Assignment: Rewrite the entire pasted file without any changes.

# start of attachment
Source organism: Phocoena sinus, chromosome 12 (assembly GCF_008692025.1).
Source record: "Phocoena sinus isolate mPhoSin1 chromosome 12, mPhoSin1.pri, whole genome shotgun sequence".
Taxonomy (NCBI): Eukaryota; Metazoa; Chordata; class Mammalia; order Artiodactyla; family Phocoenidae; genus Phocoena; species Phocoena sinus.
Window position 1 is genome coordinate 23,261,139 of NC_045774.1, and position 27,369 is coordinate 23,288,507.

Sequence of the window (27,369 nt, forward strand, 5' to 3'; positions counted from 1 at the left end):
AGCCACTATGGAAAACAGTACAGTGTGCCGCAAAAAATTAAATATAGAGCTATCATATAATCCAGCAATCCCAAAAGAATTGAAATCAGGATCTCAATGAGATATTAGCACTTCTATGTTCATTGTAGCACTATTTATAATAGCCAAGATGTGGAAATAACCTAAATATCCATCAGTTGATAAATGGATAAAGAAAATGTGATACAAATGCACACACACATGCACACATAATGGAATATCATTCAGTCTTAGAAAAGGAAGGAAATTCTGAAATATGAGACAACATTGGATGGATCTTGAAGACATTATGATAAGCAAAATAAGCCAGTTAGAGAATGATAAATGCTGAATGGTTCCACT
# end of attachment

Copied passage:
Source organism: Phocoena sinus, chromosome 12 (assembly GCF_008692025.1).
Source record: "Phocoena sinus isolate mPhoSin1 chromosome 12, mPhoSin1.pri, whole genome shotgun sequence".
Taxonomy (NCBI): Eukaryota; Metazoa; Chordata; class Mammalia; order Artiodactyla; family Phocoenidae; genus Phocoena; species Phocoena sinus.
Window position 1 is genome coordinate 23,261,139 of NC_045774.1, and position 27,369 is coordinate 23,288,507.

Sequence of the window (27,369 nt, forward strand, 5' to 3'; positions counted from 1 at the left end):
AGCCACTATGGAAAACAGTACAGTGTGCCGCAAAAAATTAAATATAGAGCTATCATATAATCCAGCAATCCCAAAAGAATTGAAATCAGGATCTCAATGAGATATTAGCACTTCTATGTTCATTGTAGCACTATTTATAATAGCCAAGATGTGGAAATAACCTAAATATCCATCAGTTGATAAATGGATAAAGAAAATGTGATACAAATGCACACACACATGCACACATAATGGAATATCATTCAGTCTTAGAAAAGGAAGGAAATTCTGAAATATGAGACAACATTGGATGGATCTTGAAGACATTATGATAAGCAAAATAAGCCAGTTAGAGAATGATAAATGCTGAATGGTTCCACT